A.dealbata.JPG (32224 bytes)Acacia dealbata: is known as the Silver Wattle. This name refers to the whitish appearance of the branchlets and bipinnate foliage. Acacia dealbata develops into a tall shrub or small tree. Yellow ball-shaped flowers cover the plant in spring.

Silver Wattle would make a colourful addition to rural shelterbelts or windbreaks. The species is probably too large for many suburban gardens. One well-known writer, of native plants books, has found the Silver Wattle, “hardy but unspectacular”. There have been a number of occasions when we have disagreed with the comments of this author and this is another one.

Acacia dealbata has a wide distribution and occurs in Tasmania, Victoria and New South Wales. Silver Wattle is common along roadsides in the Northern Tablelands of New South Wales.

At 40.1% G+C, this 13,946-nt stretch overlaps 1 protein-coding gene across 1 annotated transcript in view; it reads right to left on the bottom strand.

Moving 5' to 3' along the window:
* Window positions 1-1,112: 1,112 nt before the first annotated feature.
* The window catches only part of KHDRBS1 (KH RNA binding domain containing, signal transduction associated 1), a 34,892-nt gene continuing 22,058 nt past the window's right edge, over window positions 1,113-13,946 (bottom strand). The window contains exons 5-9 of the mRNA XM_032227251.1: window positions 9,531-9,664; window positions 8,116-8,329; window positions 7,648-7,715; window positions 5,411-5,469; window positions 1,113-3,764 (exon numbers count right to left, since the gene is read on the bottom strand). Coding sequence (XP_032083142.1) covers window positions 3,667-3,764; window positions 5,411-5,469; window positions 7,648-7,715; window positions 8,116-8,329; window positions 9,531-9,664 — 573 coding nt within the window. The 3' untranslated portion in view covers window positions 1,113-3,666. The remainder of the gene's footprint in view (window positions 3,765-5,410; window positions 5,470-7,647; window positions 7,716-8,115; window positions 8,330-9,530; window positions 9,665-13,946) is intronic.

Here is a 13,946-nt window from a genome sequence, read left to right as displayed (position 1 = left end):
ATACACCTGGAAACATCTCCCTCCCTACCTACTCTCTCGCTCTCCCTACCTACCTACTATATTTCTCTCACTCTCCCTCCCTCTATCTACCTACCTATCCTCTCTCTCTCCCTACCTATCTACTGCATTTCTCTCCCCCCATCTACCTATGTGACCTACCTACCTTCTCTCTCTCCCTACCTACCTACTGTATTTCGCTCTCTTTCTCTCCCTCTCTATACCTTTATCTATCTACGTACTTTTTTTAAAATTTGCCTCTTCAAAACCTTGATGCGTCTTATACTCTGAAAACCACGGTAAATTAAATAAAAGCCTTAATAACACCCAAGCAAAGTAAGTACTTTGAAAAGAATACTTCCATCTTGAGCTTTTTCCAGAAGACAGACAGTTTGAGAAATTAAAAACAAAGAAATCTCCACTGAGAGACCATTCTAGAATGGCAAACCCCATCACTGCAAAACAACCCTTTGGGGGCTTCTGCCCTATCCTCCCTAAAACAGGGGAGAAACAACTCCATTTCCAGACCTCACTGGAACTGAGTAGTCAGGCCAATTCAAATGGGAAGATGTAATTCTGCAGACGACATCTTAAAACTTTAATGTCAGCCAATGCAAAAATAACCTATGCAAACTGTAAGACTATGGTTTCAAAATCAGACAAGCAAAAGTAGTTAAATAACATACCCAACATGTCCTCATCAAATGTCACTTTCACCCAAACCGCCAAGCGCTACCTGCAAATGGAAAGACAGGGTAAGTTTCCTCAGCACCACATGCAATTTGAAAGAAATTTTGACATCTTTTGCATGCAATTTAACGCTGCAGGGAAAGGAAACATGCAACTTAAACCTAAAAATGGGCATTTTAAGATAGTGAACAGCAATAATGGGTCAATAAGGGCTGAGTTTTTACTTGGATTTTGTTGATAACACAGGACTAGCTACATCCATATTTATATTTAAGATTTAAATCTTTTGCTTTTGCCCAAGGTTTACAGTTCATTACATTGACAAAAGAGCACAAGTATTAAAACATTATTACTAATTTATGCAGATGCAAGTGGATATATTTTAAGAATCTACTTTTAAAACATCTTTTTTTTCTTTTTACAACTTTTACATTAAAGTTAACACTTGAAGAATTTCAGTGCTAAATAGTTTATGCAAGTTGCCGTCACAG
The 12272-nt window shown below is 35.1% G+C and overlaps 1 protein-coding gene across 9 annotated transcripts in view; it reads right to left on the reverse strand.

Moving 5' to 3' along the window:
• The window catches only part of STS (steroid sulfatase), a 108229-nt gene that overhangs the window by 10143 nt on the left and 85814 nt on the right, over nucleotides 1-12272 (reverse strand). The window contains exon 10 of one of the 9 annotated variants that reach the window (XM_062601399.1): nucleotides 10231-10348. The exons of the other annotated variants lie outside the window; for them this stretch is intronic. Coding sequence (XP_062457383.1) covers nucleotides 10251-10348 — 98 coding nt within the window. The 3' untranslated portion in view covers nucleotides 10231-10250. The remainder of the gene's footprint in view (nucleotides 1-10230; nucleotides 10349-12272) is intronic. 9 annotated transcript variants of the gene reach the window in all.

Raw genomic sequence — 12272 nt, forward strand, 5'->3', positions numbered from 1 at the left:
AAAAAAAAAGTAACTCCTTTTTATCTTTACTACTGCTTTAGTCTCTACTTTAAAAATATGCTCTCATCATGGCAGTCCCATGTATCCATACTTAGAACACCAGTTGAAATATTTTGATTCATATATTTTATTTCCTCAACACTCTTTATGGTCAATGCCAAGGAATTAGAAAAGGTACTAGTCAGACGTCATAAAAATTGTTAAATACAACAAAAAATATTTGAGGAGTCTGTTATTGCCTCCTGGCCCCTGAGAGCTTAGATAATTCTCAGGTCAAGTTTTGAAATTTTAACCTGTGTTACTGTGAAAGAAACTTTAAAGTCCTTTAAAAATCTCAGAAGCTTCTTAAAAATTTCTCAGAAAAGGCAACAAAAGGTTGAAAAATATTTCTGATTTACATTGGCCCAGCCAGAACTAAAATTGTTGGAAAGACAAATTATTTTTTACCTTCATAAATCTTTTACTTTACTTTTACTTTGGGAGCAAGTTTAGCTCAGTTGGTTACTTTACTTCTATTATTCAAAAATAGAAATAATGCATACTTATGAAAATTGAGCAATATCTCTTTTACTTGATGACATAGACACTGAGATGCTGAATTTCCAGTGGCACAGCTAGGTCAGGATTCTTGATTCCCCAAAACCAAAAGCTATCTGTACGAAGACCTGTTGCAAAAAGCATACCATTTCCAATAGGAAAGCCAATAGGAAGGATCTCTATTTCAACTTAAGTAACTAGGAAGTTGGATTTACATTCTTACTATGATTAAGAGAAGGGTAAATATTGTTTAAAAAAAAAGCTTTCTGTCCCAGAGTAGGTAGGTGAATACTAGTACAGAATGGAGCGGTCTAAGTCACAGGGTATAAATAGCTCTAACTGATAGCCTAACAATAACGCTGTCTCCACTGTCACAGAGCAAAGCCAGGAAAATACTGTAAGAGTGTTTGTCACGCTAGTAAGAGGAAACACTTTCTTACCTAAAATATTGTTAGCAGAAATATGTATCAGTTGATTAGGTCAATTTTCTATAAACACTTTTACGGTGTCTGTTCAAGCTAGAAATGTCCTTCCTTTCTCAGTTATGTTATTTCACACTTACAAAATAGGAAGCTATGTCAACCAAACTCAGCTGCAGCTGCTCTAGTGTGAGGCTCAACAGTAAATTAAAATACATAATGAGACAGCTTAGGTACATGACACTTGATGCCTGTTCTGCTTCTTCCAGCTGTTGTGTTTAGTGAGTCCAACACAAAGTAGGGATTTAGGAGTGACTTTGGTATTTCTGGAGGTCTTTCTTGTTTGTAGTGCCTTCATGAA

Propagate from seed.

Acacia dealbata is grown in Europe and is known as Mimosa. Sprays are given out to celebrate Mothers’ Day.

Gum Arabic was produced from the material that exudes from the trunk of this Wattle. The bark was used for tanning and the foliage is used for dyeing.

On a visit to the United Kingdom we saw healthy specimens in a garden near the Thames River and in Birmingham Botanic Gardens.

There is a ground covering form known as “Kambah Karpet”. We have seen this dense ground cover growing in the National Botanic Gardens at Canberra.